Australia finished second in the final
view thumbnail gallery
Match racing still the best tactic, says Hepburn
Australia’s male pursuit team was left with mixed emotions after claiming silver in the at the London Olympic Games. The foursome of Jack Bobridge, Glenn O’Shea, Rohan Dennis and Michael Hepburn coasted through their heat with New Zealand to set up a gold medal race against the British team. And despite a promising start the Australian’s were never able to lead, eventually finishing in a time of 3:54.581, as the British team set a new world record of 3:51.659.
“It’s disappointing. Yes it’s a silver medal and we’re very proud of it but we had one goal and to come here and win,” Dennis said after the final.
“The last four years we’ve worked really hard as a team and we’re like brothers and we’re proud to come home with silver. The GB team were exceptional over the last two days. You couldn’t fault anything they did and they deserve the gold and well to them.”
The Australians had qualified second fastest in Thursday’s track session, watching on as the British set their first world record. And after brushing aside the challenge from New Zealand the British camp expected the Australians to improve on their time of 3.54.317.
After a strong start from the British the Australians began to close on their opposition, chipping away at their slight lead. However they were unable to sustain such a pace and began to drift inside the final two kilometres.
“We went into the final with a plan to race the British team,” Hepburn told Cyclingnews.
“You saw in their qualifying rides that they were dialled into that 3:52 and we thought that they’d go out with a similar tactic. We tried to match them over the first two kilometres and our plan was to take it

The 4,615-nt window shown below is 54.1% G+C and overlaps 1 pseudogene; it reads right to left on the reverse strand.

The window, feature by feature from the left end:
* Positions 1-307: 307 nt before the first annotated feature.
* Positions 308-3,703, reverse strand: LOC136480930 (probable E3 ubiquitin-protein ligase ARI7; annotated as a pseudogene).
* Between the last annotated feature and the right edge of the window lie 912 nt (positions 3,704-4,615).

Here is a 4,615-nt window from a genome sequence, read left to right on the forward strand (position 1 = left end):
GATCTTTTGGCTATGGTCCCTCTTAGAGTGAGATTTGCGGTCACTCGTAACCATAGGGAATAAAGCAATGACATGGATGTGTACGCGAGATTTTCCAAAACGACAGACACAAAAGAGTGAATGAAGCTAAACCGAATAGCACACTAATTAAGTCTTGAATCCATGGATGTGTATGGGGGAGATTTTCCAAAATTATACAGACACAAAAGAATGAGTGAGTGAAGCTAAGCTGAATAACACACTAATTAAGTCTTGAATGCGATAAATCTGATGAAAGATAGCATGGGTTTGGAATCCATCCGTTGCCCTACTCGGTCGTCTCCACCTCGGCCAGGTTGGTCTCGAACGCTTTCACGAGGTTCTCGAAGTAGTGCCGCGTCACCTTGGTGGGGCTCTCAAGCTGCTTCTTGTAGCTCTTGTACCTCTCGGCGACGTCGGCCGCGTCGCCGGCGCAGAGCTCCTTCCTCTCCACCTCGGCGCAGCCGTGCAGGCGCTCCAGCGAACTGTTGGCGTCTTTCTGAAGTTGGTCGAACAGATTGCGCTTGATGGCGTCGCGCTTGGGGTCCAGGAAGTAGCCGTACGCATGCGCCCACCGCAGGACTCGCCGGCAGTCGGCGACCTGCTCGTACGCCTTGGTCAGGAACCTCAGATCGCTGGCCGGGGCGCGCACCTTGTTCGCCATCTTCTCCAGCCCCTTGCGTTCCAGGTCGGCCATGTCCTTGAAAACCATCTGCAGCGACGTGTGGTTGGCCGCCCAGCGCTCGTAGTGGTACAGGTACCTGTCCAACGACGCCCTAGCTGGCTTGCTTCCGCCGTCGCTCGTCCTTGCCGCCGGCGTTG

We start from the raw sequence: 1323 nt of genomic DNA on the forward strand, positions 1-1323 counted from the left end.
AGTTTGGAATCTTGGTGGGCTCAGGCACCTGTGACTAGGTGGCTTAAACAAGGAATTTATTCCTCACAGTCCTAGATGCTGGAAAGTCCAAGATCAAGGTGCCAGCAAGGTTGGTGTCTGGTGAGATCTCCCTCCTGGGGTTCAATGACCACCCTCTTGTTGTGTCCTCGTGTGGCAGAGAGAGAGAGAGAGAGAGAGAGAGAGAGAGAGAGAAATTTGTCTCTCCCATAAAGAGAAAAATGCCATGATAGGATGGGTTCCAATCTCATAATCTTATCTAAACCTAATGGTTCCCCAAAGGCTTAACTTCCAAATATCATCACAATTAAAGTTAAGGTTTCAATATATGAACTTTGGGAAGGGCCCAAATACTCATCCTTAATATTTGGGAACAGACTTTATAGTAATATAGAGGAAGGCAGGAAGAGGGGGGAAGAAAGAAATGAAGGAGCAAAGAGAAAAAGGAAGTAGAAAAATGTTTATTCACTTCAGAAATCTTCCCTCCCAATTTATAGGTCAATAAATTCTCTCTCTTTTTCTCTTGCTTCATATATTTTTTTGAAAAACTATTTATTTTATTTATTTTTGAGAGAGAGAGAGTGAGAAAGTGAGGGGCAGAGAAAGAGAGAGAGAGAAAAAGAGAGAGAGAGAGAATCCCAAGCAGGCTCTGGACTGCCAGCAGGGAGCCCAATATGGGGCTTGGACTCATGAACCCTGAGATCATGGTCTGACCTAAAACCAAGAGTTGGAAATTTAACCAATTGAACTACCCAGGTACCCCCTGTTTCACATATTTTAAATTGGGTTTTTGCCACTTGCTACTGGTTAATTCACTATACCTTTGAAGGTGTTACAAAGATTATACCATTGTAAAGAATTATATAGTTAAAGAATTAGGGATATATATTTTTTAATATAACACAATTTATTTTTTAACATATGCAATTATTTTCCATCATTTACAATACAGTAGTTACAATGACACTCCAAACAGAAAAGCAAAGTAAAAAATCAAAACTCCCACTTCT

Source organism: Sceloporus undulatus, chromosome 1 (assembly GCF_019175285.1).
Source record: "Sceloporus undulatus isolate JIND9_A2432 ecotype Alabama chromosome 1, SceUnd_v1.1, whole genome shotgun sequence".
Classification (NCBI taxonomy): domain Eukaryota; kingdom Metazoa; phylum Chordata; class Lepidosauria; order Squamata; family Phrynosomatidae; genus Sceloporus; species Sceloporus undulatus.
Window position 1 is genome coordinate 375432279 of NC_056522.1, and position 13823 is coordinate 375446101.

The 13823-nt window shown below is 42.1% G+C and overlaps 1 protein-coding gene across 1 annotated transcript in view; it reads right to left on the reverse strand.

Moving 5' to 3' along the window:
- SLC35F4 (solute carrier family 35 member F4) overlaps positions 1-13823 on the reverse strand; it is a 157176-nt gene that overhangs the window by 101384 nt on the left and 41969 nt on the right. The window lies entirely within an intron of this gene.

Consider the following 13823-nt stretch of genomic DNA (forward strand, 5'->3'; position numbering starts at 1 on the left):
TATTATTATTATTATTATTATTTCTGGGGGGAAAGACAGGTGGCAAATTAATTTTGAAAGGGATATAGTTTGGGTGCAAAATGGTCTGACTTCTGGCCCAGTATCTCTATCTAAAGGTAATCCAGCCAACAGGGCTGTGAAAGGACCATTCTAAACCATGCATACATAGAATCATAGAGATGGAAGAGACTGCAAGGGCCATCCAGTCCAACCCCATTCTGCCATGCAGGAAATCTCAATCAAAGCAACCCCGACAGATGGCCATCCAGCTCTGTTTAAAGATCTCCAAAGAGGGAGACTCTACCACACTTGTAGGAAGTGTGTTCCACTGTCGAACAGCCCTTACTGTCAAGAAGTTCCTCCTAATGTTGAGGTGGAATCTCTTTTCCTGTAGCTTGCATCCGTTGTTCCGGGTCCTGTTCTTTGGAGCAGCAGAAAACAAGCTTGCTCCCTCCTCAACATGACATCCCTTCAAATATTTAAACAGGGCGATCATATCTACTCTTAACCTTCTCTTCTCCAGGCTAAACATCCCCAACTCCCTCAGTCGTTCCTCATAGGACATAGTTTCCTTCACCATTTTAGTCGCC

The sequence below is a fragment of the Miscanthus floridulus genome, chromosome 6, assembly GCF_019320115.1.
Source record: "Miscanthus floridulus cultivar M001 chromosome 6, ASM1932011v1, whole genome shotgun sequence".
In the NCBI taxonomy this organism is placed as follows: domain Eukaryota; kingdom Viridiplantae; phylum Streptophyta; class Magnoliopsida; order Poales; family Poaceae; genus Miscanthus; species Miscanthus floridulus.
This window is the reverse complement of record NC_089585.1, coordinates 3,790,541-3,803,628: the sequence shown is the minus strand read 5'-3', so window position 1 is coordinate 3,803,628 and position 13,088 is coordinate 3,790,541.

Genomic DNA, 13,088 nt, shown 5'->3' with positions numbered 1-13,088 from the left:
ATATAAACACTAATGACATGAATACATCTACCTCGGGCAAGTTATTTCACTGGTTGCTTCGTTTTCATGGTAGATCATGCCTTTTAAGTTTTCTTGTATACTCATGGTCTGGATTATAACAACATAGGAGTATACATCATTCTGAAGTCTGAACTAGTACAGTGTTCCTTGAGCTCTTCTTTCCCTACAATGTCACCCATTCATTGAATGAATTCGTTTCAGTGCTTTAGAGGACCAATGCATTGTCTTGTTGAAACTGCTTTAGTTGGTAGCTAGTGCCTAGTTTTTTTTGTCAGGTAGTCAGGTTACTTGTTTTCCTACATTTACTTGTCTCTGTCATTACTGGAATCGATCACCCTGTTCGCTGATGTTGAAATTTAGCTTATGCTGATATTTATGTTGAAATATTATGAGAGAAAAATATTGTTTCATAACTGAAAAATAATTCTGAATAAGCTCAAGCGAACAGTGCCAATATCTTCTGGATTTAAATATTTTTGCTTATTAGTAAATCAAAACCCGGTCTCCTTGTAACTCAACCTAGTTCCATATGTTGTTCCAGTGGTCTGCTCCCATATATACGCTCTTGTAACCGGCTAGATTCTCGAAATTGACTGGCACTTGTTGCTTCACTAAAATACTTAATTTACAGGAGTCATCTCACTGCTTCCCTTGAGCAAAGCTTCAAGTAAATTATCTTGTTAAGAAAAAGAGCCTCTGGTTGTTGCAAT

To read the whole story, visit here: http://feedproxy.google.com/~r/cyclingnews/news/~3/km3KzOYk4Bw/story01.htm
MOST POPULARAG2R La Mondiale Alberto Contador Amgen Tour of California Andy Schleck BMX Bradley Wiggins Cadel Evans Cervélo Chris Froome Cyclo-cross Doping Euskaltel-Euskadi Fabian Cancellara Garmin Giro d'Italia HTC Lance Armstrong Levi Leipheimer Liquigas Lotto Mark Cavendish Mountain Biking Movistar Olympics Omega Pharma Paris-Roubaix Pat McQuaid Peter Sagan Philippe Gilbert QuickStep Rabobank RadioShack Road Cycling Ryder Hesjedal Saxo Bank Taylor Phinney Team Sky Tom Boonen Tour de France Track Cycling Trek Tyler Farrar UCI Vincenzo Nibali WorldTour
- Kenny Butler’s Leadville bike equipped for his prosthetic
- Jim Penseyres Ride to Recovery Rider at the Leadville Trail 100
- Rodgers on Stage 20
- Sean Yates on Sky’s success at the 2012 TdF
- Wiggins jumps on team car after winning the 2012 Tour De France
- Cadel Evans on his 2012 Tour de France
- Dave Brailsford on Cav after Stage 18
- Wilfried Peeters on Quick Steps 2012 Tour De France
- Rusch after the Rush: Silver Rush 50 was really heads up
- Roche on Stage 17 and his own GC standing